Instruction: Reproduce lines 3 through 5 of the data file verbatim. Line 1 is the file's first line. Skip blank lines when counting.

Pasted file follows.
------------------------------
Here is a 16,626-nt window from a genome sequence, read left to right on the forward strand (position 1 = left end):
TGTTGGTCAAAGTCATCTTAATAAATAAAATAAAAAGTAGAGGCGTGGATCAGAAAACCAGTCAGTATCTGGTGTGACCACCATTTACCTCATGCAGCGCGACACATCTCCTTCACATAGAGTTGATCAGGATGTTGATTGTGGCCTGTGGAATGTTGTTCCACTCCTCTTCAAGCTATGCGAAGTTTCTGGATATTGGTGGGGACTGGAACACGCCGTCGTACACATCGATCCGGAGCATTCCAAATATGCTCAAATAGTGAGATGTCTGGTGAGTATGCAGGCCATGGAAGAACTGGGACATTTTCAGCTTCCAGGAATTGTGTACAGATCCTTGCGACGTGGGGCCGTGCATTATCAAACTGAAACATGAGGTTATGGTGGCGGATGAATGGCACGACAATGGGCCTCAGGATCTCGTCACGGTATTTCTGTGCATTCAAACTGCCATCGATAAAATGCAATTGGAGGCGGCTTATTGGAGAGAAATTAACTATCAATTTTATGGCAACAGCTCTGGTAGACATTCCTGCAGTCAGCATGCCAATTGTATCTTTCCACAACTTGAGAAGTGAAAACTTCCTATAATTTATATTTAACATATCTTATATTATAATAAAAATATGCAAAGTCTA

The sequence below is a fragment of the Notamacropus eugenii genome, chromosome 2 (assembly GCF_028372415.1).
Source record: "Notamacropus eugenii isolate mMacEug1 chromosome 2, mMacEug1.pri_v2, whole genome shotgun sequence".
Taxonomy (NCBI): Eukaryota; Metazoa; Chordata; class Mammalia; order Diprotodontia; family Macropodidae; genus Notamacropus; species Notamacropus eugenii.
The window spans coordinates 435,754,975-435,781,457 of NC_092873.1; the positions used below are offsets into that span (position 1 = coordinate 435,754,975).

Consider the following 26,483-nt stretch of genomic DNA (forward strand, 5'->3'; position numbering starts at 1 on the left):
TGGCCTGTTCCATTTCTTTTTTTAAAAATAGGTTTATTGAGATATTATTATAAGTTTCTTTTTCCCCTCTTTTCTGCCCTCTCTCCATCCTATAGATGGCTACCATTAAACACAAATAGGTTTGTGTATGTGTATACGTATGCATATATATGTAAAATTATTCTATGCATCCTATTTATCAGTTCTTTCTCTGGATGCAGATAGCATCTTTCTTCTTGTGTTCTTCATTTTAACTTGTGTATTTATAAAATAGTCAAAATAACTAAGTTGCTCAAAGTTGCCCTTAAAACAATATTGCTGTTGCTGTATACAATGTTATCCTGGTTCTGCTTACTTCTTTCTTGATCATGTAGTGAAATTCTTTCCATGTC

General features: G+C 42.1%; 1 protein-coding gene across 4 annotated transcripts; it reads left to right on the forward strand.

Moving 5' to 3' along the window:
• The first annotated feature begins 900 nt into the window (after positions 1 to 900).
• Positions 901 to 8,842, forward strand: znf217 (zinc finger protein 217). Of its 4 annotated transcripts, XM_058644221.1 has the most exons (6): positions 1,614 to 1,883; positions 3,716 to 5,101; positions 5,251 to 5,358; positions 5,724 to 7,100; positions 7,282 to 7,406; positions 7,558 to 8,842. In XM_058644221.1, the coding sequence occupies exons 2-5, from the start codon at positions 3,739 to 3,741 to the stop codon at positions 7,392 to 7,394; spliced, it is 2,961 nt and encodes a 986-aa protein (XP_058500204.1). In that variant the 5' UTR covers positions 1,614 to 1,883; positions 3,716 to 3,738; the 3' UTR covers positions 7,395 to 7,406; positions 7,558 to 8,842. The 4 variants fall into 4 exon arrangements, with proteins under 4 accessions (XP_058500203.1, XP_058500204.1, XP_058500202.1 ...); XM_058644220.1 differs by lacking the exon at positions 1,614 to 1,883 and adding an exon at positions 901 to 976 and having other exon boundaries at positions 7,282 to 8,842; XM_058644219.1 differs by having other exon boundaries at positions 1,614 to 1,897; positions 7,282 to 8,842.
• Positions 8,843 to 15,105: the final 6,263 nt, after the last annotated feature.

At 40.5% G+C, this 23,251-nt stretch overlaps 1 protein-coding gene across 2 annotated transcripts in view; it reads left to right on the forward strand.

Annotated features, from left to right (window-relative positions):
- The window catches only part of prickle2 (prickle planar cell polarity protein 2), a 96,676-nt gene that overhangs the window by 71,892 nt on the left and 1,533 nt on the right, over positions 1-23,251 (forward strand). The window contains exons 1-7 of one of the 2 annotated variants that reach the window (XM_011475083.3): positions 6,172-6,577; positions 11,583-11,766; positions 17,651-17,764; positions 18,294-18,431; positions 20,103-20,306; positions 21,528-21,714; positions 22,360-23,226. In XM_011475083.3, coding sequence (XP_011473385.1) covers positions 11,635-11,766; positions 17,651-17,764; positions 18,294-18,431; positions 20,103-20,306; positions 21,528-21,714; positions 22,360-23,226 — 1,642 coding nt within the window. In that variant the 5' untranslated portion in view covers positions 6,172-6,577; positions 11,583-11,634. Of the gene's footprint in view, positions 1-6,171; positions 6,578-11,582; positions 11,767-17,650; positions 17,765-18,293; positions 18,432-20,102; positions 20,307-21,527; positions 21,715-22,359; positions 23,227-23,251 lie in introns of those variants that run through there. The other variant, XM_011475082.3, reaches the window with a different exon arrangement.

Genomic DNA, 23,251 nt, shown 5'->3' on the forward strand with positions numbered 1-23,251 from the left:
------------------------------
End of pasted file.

The sequence below is a fragment of the Notamacropus eugenii genome, chromosome 2 (assembly GCF_028372415.1).
Source record: "Notamacropus eugenii isolate mMacEug1 chromosome 2, mMacEug1.pri_v2, whole genome shotgun sequence".
Taxonomy (NCBI): Eukaryota; Metazoa; Chordata; class Mammalia; order Diprotodontia; family Macropodidae; genus Notamacropus; species Notamacropus eugenii.